State historic preservation tax credit already dead for 2020 legislative session

photo of owyhee hotel
Renovation of the 1910 Owyhee Hotel generated $2.2 million in federal historic tax credits. Photo by Teya Vitu.

Before the legislative session has even started, hopes for a state historic preservation tax credit have been dashed for another year.

That’s because the Idaho State Historical Society, which would lead the effort, is a state agency under the executive office of the governor and requires the approval of Gov. Brad Little.

“As a state agency, the way we have to bring legislation forward is through the governor’s office,” said Tricia Canaday, administrator for the State Historic Preservation Office, part of the State Historical Society. “It’s a very prescribed process. We can’t just initiate our own legislation. The governor has priorities for this year, and that’s what he wants to focus on.”

If this sounds familiar, it’s also what happened last year. While supporters hoped to bring the legislation during the 2019 legislative session, it was held off early due to concern about a new governor, many new legislators, tax reform and Medicaid expansion also taking place during that session.

What is a state historic preservation tax credit?

The bill would give developers of historic buildings up to a 20% state tax credit on money spent to rehabilitate them. There is already such a tax credit on the federal level, and 37 other states also offer a state tax credit, according to the National Trust for Historic Preservation, spearheading the effort.

“Well-crafted state historic tax credits, such as those in Minnesota and Virginia, encourage private investment in the reuse of historic buildings and promote investment in local economies,” noted the organization on its website. “Also, the presence of a state historic tax credit increases the amount of federal investment in rehabilitation, according to research from the Washington Office of Planning.

While such a tax credit would cost Idaho money, statistics from other states, as well as experience with the existing similar federal program, indicate such credits more than pay for themselves considering the money spent on renovation, as well as taxes buildings produce once rehabilitated.

Historic preservationists are anxious to implement the tax credit, because of the Opportunity Zones development program. While Opportunity Zones could provide synergy to help rehabilitate old buildings, especially in rural areas, they don’t include protections or incentives to help preserve them. Without such incentives, Opportunity Zones — like urban renewal in the 1960s — could actually hasten the demolition of those buildings, preservationists argue.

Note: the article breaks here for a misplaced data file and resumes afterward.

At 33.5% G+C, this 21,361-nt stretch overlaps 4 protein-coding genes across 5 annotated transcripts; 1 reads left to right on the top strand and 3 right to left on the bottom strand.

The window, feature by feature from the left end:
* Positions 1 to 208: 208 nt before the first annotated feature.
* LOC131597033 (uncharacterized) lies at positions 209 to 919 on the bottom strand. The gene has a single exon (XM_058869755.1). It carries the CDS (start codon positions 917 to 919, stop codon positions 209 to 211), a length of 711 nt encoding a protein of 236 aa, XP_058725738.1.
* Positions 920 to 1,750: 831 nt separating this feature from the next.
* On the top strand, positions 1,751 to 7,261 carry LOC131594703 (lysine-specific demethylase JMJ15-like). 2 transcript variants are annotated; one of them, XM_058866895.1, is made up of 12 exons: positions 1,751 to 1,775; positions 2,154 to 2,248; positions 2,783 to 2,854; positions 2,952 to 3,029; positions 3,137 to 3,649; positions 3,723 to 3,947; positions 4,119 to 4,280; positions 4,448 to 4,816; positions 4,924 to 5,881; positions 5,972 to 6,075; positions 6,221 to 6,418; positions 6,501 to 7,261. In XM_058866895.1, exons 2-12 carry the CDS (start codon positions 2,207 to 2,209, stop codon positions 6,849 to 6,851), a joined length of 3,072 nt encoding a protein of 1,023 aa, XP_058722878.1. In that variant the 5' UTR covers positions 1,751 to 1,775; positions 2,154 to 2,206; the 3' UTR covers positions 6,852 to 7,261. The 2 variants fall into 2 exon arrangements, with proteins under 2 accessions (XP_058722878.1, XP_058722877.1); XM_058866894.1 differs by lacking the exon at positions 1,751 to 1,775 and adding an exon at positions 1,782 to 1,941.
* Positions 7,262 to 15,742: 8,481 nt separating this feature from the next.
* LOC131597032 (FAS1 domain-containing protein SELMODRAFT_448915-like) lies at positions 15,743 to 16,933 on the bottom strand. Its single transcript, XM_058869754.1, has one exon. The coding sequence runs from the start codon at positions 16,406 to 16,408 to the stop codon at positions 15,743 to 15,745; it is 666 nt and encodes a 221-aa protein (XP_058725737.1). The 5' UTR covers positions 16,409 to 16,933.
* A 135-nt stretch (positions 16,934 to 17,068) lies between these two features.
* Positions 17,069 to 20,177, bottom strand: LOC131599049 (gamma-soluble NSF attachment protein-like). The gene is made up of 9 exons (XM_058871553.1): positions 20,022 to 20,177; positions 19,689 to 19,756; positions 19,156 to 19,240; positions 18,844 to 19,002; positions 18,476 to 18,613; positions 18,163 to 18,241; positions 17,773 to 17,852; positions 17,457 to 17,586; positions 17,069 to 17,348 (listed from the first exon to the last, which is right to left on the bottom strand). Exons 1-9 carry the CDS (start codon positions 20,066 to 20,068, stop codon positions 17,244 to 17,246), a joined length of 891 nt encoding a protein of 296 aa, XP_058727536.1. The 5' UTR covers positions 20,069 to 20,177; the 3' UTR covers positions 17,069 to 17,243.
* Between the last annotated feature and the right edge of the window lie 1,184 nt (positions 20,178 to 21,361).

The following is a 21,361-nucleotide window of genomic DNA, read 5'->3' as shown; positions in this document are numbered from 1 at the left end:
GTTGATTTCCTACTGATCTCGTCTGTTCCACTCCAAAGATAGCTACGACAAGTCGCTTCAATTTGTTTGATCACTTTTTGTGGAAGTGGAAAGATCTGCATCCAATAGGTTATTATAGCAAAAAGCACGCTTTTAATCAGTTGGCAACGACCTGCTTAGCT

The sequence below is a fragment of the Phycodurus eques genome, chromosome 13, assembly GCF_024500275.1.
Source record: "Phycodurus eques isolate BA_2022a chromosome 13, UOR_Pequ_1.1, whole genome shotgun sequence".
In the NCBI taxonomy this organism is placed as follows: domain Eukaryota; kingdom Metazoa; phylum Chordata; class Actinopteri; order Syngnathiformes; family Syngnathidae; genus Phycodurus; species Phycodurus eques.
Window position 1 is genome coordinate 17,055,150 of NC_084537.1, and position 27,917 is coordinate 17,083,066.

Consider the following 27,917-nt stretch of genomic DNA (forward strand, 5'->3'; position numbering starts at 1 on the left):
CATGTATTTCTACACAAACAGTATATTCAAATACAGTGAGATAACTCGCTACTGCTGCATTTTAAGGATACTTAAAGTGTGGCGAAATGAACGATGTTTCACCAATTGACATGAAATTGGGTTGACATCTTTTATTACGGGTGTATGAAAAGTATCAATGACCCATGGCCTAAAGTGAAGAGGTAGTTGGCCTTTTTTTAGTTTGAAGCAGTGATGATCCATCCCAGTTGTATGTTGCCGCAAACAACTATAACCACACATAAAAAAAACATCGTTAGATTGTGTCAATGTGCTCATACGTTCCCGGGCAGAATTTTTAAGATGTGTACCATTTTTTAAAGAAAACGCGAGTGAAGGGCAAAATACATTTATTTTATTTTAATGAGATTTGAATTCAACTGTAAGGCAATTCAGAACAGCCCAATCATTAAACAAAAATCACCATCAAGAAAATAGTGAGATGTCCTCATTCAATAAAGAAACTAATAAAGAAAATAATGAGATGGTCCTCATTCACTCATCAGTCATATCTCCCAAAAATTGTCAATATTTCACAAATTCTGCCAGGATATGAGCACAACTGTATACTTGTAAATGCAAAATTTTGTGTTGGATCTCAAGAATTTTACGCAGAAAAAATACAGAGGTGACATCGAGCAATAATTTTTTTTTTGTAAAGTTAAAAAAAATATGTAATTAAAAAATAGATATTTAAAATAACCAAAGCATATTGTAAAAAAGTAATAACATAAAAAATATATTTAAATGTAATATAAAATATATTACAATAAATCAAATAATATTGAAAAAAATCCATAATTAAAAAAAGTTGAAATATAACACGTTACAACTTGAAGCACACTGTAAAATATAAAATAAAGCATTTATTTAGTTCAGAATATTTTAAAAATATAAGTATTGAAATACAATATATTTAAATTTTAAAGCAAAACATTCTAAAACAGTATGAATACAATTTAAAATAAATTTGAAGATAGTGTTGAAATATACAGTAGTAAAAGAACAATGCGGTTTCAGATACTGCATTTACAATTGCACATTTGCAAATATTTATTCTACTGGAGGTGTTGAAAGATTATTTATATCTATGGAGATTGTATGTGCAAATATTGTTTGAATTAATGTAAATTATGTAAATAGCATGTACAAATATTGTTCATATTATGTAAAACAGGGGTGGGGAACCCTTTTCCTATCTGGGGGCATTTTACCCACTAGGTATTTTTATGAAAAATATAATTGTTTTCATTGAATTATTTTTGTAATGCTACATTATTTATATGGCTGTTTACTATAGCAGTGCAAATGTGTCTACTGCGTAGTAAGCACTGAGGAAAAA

That’s because developers are required to spend an amount equal to the assessed property value at the time of acquisition, said Jerry Miller, economic development specialist with the Idaho Department of Commerce, during an Opportunity Zone Experts Forum organized by the Idaho Business Review earlier this year.

“Let’s say I purchase a property for $1.5 million, the land appraises out at $500,000, the building appraises out at $1 million,” Miller explained. “To make it eligible for the Opportunity Zone incentive, what I have to do as a developer now is invest another $1 million into the building, whether the building needs $1 million worth of rehab or not. That can make it kind of tricky when it comes to preserving the building. In some cases, it might make sense, under this incentive, to knock it down and start brand new.”

Next steps

Instead, the State Historical Society, as well as partners such as the nonprofit Preservation Idaho, will spend the session laying the groundwork for a 2021 bill.

“They gave us generally positive input regarding the idea of a state historic tax credit, so we will continue to work on it at the local, county and state level educating and garnering broad support,” said Paula Benson, president of Preservation Idaho, in an email message.

“There’s a lot of education that has to be done,” Canaday said. “The elements are not always things that are widely viewed as beneficial by some legislators.”

Of course, waiting until 2021 also means facing a new crop of legislators – part of the justification for postponing the legislation in 2019.

“Potentially, that’s true,” Canaday said.